A Review Asks Only Whether One Can Live With It Or Die Of It

I've been reviewing small press publications on www.bugpowder.com for a few years now. Totemic small presser Andy Luke recruited me; he'd been impressed with my essay, Closing Shots From A Grassy Knoll, and was convinced that I could restore some cheer to the reviews section.

Ostensibly a scoff-mixture, Closing Shots From A Grassy Knoll discusses the pathogenic presence in UK small press of comics creators eager to produce work sterilized by an ambition to be adaptable to the strictures of an intrusive company bent on 'product development', and who derive a vanity-buzz of satisfaction from tucking themselves into deadlines and knocked-off scripts. "This budding hack is fuelled by little more than the desperation for a sense of celebrity," I wrote, "and must be destroyed."

My muscular reviewing-style grated with small press enthusiasts' indulgence in self-satisfied congeniality and writer/artist shape-throwing, but I refused to conveniently dismiss creators with throwaway compliments, employing instead a reviewing discipline based on four simple tenets: 1, perspective is to be achieved; 2, the standards by which one is judging the work are to be made clear; 3, credit is to be given where it is due; and 4, one should not be such a fucking misanthrope, you above-being-human narcissist.

Regularly achieving three of the four principles with my aesthetic evaluations, and quickly developing an obsessive-compulsive urgency for production of symmetrically paragraphed reviews, the meaningless absurdity of opinionative writing soon revealed itself to me. I was not deterred.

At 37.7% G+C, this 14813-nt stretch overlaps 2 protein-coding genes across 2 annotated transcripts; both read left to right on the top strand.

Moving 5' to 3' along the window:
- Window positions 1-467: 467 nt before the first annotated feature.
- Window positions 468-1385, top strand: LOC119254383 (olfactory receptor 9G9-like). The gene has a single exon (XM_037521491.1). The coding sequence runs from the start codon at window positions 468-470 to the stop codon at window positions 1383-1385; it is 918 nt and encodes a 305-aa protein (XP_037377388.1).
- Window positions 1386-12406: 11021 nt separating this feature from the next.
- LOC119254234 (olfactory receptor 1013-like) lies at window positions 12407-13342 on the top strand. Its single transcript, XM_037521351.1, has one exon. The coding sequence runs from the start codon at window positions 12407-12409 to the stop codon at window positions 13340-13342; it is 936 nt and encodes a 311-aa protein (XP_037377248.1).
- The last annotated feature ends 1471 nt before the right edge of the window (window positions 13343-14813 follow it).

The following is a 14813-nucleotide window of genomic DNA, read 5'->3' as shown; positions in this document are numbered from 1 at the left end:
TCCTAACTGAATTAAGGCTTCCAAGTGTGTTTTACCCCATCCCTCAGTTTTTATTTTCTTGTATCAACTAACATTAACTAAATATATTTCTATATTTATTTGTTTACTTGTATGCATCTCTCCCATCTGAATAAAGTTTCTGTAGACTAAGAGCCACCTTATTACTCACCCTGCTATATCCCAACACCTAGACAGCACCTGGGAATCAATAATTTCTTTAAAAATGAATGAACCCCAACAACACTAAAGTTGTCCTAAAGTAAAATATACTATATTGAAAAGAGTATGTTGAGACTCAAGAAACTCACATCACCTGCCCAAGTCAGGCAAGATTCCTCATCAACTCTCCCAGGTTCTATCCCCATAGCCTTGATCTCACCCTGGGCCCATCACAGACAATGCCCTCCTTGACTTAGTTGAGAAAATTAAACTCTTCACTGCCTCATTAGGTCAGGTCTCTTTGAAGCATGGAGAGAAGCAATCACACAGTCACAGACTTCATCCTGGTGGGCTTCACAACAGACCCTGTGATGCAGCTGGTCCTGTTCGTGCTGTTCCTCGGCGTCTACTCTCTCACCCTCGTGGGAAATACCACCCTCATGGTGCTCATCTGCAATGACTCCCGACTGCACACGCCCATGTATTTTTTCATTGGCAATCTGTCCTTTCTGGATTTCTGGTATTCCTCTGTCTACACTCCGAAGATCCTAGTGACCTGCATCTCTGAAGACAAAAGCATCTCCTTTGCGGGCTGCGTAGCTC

John Robbins

Slow Science Fictions #14: Hope Not Hape

Posted on April 23, 2008

Revisited here is the 70s' Social and Political Reality of the DisUnited Kingdom, as authoritatively touched by the meticulously researched contra-history of Mike J Weller. Wog workers fight wog bosses; tactics learned in Northern Ireland are employed by police to subdue protesting shop stewards; a dark cloud of racial tension is ever-present. With no work, no shops, no cheap housing, and with energy-banks exhausted by an oil crisis, the UK has been reduced from an imperialist empire to a rat-infested Euro slum. Albion resembles Dis, and the Duke of Hell, Sir Michaeal Spearate, recognises an opportunity to breed a class of people who know little and care about even less.

There's no hazy nostalgic glow to this 70s, its legacy the epoch of an apathetic and gullible society. But then, expectations are resentments under construction, and after a grand start as regular Oz magazine graphix artist and rep as England's answer to R Crumb, obscurity followed for Captain Stelling, one of the Weller characters in Slow Science Fictions. "Did I simply reach my creative peak at the age of twenty-five and finish?" asks Stelling. Weller continues to pick at his personal odyssey – and at the publishing world that abandoned him – trying to make order from the disorder that is his careering through creative life. It's a fascinating surrealist self-portrait embedded in fantastical elaborations.

32 A5 pages, £2 inc p&p, available from www.homebakedbooks.co.uk